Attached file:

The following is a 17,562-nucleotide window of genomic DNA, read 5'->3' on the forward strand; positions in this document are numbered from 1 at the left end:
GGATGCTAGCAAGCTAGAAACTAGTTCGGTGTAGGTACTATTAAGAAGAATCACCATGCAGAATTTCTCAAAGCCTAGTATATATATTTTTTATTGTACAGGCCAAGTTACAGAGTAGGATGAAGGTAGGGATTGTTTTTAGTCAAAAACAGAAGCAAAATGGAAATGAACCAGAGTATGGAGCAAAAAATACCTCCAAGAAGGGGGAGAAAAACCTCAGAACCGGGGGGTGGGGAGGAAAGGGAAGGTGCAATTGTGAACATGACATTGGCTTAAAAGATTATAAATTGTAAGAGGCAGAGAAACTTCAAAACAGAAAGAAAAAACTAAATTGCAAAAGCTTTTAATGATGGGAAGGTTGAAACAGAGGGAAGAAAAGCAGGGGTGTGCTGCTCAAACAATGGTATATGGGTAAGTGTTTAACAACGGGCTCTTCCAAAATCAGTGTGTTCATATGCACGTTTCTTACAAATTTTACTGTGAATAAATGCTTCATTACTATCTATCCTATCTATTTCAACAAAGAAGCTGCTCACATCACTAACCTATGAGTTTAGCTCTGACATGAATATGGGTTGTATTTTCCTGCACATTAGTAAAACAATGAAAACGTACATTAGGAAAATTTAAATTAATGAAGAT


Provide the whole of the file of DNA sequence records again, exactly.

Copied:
The following is a 17,562-nucleotide window of genomic DNA, read 5'->3' on the forward strand; positions in this document are numbered from 1 at the left end:
GGATGCTAGCAAGCTAGAAACTAGTTCGGTGTAGGTACTATTAAGAAGAATCACCATGCAGAATTTCTCAAAGCCTAGTATATATATTTTTTATTGTACAGGCCAAGTTACAGAGTAGGATGAAGGTAGGGATTGTTTTTAGTCAAAAACAGAAGCAAAATGGAAATGAACCAGAGTATGGAGCAAAAAATACCTCCAAGAAGGGGGAGAAAAACCTCAGAACCGGGGGGTGGGGAGGAAAGGGAAGGTGCAATTGTGAACATGACATTGGCTTAAAAGATTATAAATTGTAAGAGGCAGAGAAACTTCAAAACAGAAAGAAAAAACTAAATTGCAAAAGCTTTTAATGATGGGAAGGTTGAAACAGAGGGAAGAAAAGCAGGGGTGTGCTGCTCAAACAATGGTATATGGGTAAGTGTTTAACAACGGGCTCTTCCAAAATCAGTGTGTTCATATGCACGTTTCTTACAAATTTTACTGTGAATAAATGCTTCATTACTATCTATCCTATCTATTTCAACAAAGAAGCTGCTCACATCACTAACCTATGAGTTTAGCTCTGACATGAATATGGGTTGTATTTTCCTGCACATTAGTAAAACAATGAAAACGTACATTAGGAAAATTTAAATTAATGAAGAT